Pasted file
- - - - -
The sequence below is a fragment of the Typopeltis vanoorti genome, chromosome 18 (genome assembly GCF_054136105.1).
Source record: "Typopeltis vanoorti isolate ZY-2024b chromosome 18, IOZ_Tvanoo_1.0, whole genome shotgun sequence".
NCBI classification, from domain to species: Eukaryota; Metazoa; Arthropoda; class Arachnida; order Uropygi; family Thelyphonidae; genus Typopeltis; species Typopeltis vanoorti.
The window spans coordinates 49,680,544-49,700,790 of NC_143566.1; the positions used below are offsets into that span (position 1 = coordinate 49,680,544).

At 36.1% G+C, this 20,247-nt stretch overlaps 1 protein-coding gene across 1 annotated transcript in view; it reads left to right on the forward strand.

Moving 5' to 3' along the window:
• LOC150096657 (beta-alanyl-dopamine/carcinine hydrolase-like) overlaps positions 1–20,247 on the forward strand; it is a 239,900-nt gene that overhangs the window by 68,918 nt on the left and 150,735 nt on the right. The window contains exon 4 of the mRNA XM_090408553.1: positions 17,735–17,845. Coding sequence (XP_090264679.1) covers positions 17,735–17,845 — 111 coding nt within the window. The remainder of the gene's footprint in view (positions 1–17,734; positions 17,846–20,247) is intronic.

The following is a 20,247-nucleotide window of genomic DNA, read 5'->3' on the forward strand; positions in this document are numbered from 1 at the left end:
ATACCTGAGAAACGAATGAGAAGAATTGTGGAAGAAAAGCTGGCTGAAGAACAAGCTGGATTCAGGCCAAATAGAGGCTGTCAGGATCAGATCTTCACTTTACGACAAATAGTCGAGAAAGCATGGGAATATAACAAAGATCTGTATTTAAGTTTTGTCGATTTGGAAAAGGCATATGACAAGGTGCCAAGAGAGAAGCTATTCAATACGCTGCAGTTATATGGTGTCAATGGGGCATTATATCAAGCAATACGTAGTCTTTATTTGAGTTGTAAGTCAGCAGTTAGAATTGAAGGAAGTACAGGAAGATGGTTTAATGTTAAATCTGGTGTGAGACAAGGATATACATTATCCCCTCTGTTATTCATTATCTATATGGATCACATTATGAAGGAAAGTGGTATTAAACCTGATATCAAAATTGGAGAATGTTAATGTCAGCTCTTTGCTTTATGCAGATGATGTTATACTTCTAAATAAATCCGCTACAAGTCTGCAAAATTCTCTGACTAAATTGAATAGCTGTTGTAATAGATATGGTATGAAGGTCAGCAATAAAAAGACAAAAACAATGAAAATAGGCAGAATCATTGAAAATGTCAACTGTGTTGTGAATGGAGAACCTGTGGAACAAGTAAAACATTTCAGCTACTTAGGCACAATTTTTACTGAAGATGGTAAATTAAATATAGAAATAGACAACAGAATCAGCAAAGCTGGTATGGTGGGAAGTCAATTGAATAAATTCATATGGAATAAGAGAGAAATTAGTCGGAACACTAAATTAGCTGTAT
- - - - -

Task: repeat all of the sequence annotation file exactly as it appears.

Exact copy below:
The sequence below is a fragment of the Typopeltis vanoorti genome, chromosome 18 (genome assembly GCF_054136105.1).
Source record: "Typopeltis vanoorti isolate ZY-2024b chromosome 18, IOZ_Tvanoo_1.0, whole genome shotgun sequence".
NCBI classification, from domain to species: Eukaryota; Metazoa; Arthropoda; class Arachnida; order Uropygi; family Thelyphonidae; genus Typopeltis; species Typopeltis vanoorti.
The window spans coordinates 49,680,544-49,700,790 of NC_143566.1; the positions used below are offsets into that span (position 1 = coordinate 49,680,544).

At 36.1% G+C, this 20,247-nt stretch overlaps 1 protein-coding gene across 1 annotated transcript in view; it reads left to right on the forward strand.

Moving 5' to 3' along the window:
• LOC150096657 (beta-alanyl-dopamine/carcinine hydrolase-like) overlaps positions 1–20,247 on the forward strand; it is a 239,900-nt gene that overhangs the window by 68,918 nt on the left and 150,735 nt on the right. The window contains exon 4 of the mRNA XM_090408553.1: positions 17,735–17,845. Coding sequence (XP_090264679.1) covers positions 17,735–17,845 — 111 coding nt within the window. The remainder of the gene's footprint in view (positions 1–17,734; positions 17,846–20,247) is intronic.

The following is a 20,247-nucleotide window of genomic DNA, read 5'->3' on the forward strand; positions in this document are numbered from 1 at the left end:
ATACCTGAGAAACGAATGAGAAGAATTGTGGAAGAAAAGCTGGCTGAAGAACAAGCTGGATTCAGGCCAAATAGAGGCTGTCAGGATCAGATCTTCACTTTACGACAAATAGTCGAGAAAGCATGGGAATATAACAAAGATCTGTATTTAAGTTTTGTCGATTTGGAAAAGGCATATGACAAGGTGCCAAGAGAGAAGCTATTCAATACGCTGCAGTTATATGGTGTCAATGGGGCATTATATCAAGCAATACGTAGTCTTTATTTGAGTTGTAAGTCAGCAGTTAGAATTGAAGGAAGTACAGGAAGATGGTTTAATGTTAAATCTGGTGTGAGACAAGGATATACATTATCCCCTCTGTTATTCATTATCTATATGGATCACATTATGAAGGAAAGTGGTATTAAACCTGATATCAAAATTGGAGAATGTTAATGTCAGCTCTTTGCTTTATGCAGATGATGTTATACTTCTAAATAAATCCGCTACAAGTCTGCAAAATTCTCTGACTAAATTGAATAGCTGTTGTAATAGATATGGTATGAAGGTCAGCAATAAAAAGACAAAAACAATGAAAATAGGCAGAATCATTGAAAATGTCAACTGTGTTGTGAATGGAGAACCTGTGGAACAAGTAAAACATTTCAGCTACTTAGGCACAATTTTTACTGAAGATGGTAAATTAAATATAGAAATAGACAACAGAATCAGCAAAGCTGGTATGGTGGGAAGTCAATTGAATAAATTCATATGGAATAAGAGAGAAATTAGTCGGAACACTAAATTAGCTGTAT